Java Reference
In-Depth Information
Figure 7.2
Example of global transaction scope
Using active or passive transactions
i BATIS can participate in a global transaction in one of two ways: actively or pas-
sively. When configured to actively participate, i BATIS will look for the global
transaction context and attempt to manage it appropriately. This means that i BA-
TIS can check the state of an existing transaction or start one if necessary. It will
also be able to set the state to “rollback-only” in the event of an error, which will
notify other participating resources that the transaction should not be committed.
When configured to passively participate in a global transaction, i BATIS will
simply ignore all instructions to start, commit, and end transactions. It will throw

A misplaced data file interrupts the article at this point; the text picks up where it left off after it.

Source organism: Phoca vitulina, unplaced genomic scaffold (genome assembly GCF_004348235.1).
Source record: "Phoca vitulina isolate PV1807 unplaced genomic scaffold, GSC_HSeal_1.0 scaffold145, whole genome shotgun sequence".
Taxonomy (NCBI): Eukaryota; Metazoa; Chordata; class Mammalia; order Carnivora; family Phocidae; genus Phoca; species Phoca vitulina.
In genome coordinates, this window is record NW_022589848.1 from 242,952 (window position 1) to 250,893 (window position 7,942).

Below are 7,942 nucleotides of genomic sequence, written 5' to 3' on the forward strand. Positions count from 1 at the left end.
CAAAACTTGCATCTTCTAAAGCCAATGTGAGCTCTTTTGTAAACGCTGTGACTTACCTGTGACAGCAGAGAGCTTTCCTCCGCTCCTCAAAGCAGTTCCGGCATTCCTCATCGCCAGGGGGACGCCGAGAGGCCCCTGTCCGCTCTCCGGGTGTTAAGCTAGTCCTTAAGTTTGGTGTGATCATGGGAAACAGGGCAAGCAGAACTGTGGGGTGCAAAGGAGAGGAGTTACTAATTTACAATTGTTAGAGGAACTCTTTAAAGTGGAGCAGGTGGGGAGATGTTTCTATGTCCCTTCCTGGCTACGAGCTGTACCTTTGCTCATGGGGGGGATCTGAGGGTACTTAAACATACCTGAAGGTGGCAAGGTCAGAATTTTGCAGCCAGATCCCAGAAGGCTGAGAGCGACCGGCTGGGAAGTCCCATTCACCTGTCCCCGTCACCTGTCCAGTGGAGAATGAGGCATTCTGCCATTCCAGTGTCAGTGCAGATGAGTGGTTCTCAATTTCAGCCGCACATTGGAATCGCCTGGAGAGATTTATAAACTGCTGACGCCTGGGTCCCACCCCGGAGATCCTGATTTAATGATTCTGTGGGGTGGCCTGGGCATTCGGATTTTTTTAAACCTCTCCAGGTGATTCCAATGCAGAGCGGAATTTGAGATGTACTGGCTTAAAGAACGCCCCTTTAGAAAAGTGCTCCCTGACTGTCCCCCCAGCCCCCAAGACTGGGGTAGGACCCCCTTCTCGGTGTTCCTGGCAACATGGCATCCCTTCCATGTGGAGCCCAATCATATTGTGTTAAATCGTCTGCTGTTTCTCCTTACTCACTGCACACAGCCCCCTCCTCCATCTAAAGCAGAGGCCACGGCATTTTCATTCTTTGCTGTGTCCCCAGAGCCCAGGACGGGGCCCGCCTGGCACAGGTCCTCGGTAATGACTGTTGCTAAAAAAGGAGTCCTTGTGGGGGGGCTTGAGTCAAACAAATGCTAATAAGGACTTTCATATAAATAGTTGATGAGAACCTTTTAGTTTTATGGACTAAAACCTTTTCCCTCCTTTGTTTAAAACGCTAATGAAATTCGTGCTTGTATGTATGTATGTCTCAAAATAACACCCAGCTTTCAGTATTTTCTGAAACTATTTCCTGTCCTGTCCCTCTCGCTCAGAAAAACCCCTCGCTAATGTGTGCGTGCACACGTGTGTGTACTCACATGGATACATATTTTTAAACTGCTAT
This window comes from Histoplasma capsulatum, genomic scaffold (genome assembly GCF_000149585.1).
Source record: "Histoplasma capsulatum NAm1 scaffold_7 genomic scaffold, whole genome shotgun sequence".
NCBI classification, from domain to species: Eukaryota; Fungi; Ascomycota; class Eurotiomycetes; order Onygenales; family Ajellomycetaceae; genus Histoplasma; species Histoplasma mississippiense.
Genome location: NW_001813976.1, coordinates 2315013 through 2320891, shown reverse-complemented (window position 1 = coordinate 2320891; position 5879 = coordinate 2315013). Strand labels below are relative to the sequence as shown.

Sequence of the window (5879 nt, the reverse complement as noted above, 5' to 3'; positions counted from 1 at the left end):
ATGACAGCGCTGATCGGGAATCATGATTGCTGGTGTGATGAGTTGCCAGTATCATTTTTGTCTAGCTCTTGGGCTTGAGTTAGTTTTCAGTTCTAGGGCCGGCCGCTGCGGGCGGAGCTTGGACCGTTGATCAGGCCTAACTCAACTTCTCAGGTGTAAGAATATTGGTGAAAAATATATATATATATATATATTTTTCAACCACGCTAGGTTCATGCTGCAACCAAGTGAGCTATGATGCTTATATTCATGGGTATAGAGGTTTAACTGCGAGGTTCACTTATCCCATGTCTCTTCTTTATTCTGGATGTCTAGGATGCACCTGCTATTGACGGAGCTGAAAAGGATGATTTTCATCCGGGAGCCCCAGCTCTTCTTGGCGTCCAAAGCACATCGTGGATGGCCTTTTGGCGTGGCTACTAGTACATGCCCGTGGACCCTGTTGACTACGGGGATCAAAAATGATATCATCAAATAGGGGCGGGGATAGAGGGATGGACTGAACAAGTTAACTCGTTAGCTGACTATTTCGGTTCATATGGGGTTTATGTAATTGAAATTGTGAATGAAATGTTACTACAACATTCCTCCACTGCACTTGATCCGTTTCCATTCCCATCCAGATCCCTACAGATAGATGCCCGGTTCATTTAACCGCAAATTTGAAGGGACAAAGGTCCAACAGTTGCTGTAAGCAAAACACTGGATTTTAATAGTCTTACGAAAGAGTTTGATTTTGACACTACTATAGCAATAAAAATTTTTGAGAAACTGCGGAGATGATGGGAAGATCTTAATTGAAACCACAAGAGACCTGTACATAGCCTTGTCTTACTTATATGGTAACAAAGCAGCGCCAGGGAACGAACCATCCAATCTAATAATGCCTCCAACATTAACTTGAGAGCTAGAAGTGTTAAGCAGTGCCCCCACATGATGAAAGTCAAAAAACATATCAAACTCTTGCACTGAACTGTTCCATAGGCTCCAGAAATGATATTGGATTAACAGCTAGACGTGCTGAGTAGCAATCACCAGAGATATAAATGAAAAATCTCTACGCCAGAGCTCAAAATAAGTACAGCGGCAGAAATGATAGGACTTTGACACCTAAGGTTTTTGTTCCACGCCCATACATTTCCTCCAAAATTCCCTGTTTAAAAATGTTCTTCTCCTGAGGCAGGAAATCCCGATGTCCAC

exceptions in the case of an error, which i BATIS assumes will cause the transaction
to be rolled back.
Deciding which to use is sometimes a matter of just trying it. Different applica-
tion servers and different architectures will work better one way or the other. The
good thing is, it's very easy to switch back and forth. Listing 7.4 shows the configu-
ration for both active participation and passive participation.
Listing 7.4
Global transaction manager configuration options
<transactionManager type="JTA">
<property name="UserTransaction"
<dataSource type="JNDI">
<property name="DataSource"
Active participation
<transactionManager type="EXTERNAL">
<dataSource type="JNDI">
Passive participation
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